Ever since the announcement of Google TV at I/O 2010, Google’s aim with their Android-based smart television platform was fuzzy at best. Today things become a bit clearer with the introduction of Android TV, an evolution of the concept that strips away some of the more ambitious features of Google TV and rolls the remainder into the newly-announced Android ‘L’ SDK, streamlining the platforms and making sure TV isn’t left behind.
Google TV debuted with several hardware partners in tow, Logitech and Sony in particular showing up big for the launch. Over the next several months the initiative seemed to slip further and further out of Google’s plans despite several promising hardware options reaching market as well as strides on the software front. At times, Google TV seemed destined to go the way of other short-lived products like the Nexus Q.
Android TV more or less starts from scratch, but it isn’t that unlike what was initially offered with Google TV. The platform will still be available as a software SDK that can be deployed by any manufacturer, it integrates live TV with downloadable and streamed content, and it incorporates search and viewing suggestions to reveal new content for viewers.
Games will also be a huge part of Android TV, taking advantage of the large library of titles found in the Google Play Store and syncing with Google Play leaderboards and friends. Because the SDK branches out from Android ‘L,’ it will be easier than ever for developers to get their apps and games on as many screens as possible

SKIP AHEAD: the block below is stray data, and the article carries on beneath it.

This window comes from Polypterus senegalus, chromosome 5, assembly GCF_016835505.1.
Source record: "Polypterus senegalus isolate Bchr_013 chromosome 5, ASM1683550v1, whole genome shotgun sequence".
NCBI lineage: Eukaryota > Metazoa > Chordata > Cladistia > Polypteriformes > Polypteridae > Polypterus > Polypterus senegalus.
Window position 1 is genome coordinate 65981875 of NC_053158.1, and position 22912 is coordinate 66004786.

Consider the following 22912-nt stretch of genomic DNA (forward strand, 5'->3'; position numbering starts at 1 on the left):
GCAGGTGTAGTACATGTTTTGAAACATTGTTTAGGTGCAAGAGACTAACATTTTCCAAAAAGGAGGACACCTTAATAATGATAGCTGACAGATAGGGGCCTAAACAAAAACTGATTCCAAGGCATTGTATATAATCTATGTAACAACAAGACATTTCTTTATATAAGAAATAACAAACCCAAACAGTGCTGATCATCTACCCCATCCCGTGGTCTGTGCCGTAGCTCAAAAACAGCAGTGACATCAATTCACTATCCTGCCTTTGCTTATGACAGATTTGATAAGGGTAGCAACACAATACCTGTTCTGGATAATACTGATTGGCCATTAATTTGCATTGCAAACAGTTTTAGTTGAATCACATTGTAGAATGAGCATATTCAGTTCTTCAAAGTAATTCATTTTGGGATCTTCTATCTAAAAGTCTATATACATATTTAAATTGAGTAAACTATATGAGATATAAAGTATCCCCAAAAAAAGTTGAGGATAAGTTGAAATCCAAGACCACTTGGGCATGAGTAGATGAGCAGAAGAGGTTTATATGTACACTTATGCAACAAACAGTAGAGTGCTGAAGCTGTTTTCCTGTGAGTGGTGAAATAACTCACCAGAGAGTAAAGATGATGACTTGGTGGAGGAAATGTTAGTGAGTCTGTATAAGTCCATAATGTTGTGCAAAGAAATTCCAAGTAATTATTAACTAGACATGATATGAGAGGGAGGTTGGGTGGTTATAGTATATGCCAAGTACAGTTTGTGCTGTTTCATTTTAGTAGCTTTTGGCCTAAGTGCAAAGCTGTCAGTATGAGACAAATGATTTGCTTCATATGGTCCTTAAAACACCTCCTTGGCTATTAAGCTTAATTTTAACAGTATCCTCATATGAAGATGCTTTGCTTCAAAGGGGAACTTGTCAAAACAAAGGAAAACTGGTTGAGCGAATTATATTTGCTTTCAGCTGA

Android TV will also work in conjunction with Android implementations found on other devices, including smartphone and wearable apps, as well as Chromecast-like functionality to “cast” content from a tablet direct to television.
Sony, Sharp, and other manufacturers are already committed to the inclusion of Android TV in their upcoming HDTV lineups. But we’ve seen this story before. Manufacturing partners do not guarantee success, but Google’s new approach to television looks to be based on some hard lessons learned from their initial attempts with Google TV.